So, what was the color white associated with . . . at least in Pagan circles? Simple. The color was associated with psychic pursuits, psychology, dreams, astral projection, imagination and reincarnation. Apparently moral goodness or purity has nothing to do with the color white. At least in old Pagan terms. Which leads me to this question . . . why do today’s Western societies insist that white has anything to do with moral compass of any form.

Finally, we come to the color black. As many people should know, modern Western societies tend to associate black or anything dark as something evil or negative. There are probably other societies that do the same. Fictional characters associated with evil in many science-fiction/fantasy stories are usually associated with black. Sorcery that has a negative effect upon someone is either called “black magic” or “the Dark Arts” (at least with the “HARRY POTTER” and Buffyverse franchises. And in the “POTTER” series, wizards and witches who have given in to evil are labeled as “dark”. The “STAR WARS” franchise usually refer to evil as “the Dark Side of the Force”.

In the “ONCE UPON A TIME” television series, the Rumpelstiltskin character was also called “the Dark One”. Why? As it turned out, some entity called “the Darkness” had entered his body after he had stabbed the former holder of “the Dark One” title. Apparently, show runners Edward Kitsis and Adam Horowitz could not find a name for the entity and called it “The Darkness” – automatically associating its black coloring with evil. Now it seems that the series’ main character, Emma Swan, has been given the name, due to the entity entering her body. The ironic thing is that Emma’s physical appearance – her skin, her eyes and hair – have become pale or white. Yet, she dresses in black and is called “the Dark One” or “the Dark Swan”. I am still shaking my head over this contrast. As for magic, sorcery, or even psychic abilities in many of these movies and television shows, it is clear that their creators/show runners associate dark or black with evil and light or white with goodness. The only fictional character I can recall that go against this grain is Snake Eyes from the “G.I. JOE” movie franchise. Not only is he villain Storm Shadow’s main adversary and one of the main heroes of the G.I. Joe team, he also wears a black costume.

Ironically, long time Pagans associated the color black with the following – binding, protection, neutralization, karma, death manifestation and will power. Someone might say – “A ha! Death manifestation! This is a term can be regarded as something negative or evil.” But can it? Why is death constantly regarded as something negative? Because people are incapable of truly facing the idea of death. It is a natural part of our life span and yet, many people cannot accept it. And because of this negative attitude toward death, society associates death with . . . you guess it . . . the color black. Apparently the Pagans believed differently and did not associate black with anything evil or negative. I was surprised to discover that Chinese culture regard black as a symbol of water, one of the five fundamental elements believed to compose all things. The Chinese also associated black with winter, cold, and the direction North, usually symbolized by a black tortoise. Black is also associated with disorder – including the positive disorder which leads to change and new life.

I have one last statement to make. I have noticed a growing trend on Internet message boards and forums for television shows and movies that deal with science-fiction and fantasy. This trend features a tendency by many of these fans to automatically associate white/light with goodness and black/dark with evil. The fans on these message boards no longer use the words “good” and “evil” anymore. Honestly. I am deadly serious. These fans either use the words light (lightness) or white; or . . . dark (darkness) or black. Why? And why do the creators of these television shows and movie franchises resort to the same behavior? I have to wonder. By associating anything black or dark with evil, are they associating anything or anyone with dark or black skin with evil? I suspect that many would say “of course not”. Considering the notorious reputation of science-fiction/fantasy fans (or geeks) of being racist, I have to wonder.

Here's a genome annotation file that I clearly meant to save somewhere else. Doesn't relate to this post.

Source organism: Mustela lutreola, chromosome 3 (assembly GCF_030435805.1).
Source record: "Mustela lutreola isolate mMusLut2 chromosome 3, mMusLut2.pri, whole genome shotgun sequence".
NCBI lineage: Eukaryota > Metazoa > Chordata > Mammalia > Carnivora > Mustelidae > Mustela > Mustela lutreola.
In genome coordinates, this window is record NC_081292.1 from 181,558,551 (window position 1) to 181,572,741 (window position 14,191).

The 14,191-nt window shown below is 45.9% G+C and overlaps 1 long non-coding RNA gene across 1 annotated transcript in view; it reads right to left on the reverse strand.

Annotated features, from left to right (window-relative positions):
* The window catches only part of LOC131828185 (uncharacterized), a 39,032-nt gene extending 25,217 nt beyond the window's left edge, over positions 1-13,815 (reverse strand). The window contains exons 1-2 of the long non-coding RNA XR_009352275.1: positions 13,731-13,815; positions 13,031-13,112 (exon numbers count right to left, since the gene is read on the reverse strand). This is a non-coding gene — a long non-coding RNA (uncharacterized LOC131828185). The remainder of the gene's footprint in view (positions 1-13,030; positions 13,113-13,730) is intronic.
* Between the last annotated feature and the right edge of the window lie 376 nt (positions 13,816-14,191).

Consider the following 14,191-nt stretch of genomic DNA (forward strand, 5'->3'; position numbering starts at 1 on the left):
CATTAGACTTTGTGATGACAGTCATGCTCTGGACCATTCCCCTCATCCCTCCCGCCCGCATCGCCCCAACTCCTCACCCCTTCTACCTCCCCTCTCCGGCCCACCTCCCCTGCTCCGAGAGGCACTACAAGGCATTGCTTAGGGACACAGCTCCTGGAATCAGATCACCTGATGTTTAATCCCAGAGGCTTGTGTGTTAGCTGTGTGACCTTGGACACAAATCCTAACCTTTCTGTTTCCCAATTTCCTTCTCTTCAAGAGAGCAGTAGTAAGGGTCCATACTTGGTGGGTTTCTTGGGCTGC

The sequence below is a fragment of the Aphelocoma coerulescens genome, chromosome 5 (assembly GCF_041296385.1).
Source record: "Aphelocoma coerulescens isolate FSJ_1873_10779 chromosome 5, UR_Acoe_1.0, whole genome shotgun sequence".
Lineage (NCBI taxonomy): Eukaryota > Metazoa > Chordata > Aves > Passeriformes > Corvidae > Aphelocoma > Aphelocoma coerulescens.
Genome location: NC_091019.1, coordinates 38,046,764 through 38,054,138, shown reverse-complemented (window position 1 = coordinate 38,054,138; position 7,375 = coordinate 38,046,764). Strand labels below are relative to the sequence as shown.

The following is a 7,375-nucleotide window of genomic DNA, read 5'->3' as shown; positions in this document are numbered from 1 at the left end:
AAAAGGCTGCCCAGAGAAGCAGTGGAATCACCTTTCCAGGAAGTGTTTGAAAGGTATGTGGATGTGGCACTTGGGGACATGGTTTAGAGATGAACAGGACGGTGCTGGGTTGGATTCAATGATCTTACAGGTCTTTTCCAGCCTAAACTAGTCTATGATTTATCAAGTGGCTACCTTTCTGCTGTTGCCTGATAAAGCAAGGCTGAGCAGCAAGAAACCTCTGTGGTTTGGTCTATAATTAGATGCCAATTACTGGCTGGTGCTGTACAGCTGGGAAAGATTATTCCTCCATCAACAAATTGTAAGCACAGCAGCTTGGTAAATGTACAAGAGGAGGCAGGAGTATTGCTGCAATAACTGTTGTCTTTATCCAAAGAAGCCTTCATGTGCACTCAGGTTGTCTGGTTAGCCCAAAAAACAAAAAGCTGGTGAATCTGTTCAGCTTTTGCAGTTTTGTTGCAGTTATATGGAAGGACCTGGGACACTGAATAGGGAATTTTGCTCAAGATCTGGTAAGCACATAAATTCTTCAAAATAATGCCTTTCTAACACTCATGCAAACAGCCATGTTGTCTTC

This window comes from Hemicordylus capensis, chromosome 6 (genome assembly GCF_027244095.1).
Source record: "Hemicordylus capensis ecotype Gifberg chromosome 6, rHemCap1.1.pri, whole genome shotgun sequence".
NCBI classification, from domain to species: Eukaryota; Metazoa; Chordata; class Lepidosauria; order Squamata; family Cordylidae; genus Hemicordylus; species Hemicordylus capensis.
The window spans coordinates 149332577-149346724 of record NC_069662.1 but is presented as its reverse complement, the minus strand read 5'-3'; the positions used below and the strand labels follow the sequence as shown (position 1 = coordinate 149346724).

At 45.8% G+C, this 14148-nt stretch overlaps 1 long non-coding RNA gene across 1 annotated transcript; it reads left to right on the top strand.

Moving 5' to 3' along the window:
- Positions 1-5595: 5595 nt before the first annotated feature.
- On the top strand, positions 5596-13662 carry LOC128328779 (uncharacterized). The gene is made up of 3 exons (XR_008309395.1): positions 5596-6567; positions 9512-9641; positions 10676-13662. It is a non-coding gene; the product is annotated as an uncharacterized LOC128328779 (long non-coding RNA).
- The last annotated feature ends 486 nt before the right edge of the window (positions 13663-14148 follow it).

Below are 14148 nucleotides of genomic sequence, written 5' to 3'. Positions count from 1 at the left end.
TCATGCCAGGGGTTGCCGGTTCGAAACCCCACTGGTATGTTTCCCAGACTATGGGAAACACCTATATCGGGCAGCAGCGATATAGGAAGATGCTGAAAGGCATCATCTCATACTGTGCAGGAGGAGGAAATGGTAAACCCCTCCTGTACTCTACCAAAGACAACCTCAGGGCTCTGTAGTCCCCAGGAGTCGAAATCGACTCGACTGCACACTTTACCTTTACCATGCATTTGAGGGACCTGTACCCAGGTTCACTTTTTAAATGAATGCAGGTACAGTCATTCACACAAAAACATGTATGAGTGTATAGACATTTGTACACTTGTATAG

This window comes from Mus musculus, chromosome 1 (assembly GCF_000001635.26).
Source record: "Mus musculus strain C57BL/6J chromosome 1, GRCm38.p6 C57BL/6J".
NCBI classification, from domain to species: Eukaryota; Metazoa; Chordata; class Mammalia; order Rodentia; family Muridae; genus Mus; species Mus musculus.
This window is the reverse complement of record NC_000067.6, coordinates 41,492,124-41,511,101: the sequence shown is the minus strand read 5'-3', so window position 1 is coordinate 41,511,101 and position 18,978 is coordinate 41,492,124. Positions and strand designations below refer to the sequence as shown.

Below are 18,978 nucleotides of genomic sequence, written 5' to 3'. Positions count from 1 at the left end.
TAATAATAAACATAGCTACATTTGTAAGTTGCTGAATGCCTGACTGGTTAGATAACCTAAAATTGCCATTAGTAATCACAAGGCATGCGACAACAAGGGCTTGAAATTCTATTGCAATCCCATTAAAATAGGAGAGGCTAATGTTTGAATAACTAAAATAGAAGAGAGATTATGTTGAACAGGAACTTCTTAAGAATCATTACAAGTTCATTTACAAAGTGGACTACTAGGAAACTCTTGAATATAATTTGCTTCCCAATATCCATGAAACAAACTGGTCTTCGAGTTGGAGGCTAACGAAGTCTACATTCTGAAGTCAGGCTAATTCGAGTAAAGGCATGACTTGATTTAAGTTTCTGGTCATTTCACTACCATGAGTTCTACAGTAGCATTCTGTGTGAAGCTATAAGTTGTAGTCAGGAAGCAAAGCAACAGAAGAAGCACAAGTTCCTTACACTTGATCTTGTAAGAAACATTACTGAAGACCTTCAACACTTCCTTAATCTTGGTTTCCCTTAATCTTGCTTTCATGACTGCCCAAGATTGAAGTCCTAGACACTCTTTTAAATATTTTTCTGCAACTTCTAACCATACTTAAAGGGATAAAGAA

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“X-MEN” (2000) Review

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“X-MEN” (2000) Review

If anyone had asked me what was the first genuine superhero film, based upon Marvel Comics characters, my choice would be the 2000 flick, “X-MEN”. In fact, I suspect that it was the first Marvel film ever shown in the movie theaters. Its success spawned a series of superhero films that continue to this day.

Based upon the Marvel Comics series, the plot for “X-MEN” began first in 1944, at a concentration camp in German-occupied Poland. Thirteen year-old Erik Lehnsherr is separated from his parents, upon entry to the camp. And in an attempt to reach them, he causes a set of gates to bend with a magnetic force and is knocked unconscious by the guards. The story jumps several decades later when a 17 year-old girl from Meridan, Mississippi named Marie aka Rogue is flirting with her boyfriend. They kiss and her boyfriend goes into a coma, thanks to Marie’s ability to suck an individual’s life force. Instead of immediately killing a mutant, Marie’s ability manages to suck his or her ability before dying. Upset over the harm she had inadvertently caused, Marie runs away from home and ends up in Laughlin City, Alaska. She meets Logan, an amateur fighter known as “The Wolverine” at a local bar. He also possesses superhuman healing abilities, heightened senses, and metal claws that extend outwards from between his knuckles. Marie hitches a ride with Logan. While on the road together, they are both attacked by Sabretooth, a fellow mutant and an associate of the adult Erik Lehnsherr, who has become known as Magneto. Two mutants – Scott Summers aka Cyclops and Ororo Munroe aka Storm arrive on time to save Wolverine and Rogue, and bring them to Charles Xavier’s mansion in Westchester County, New York. Xavier is an old friend of Magneto’s.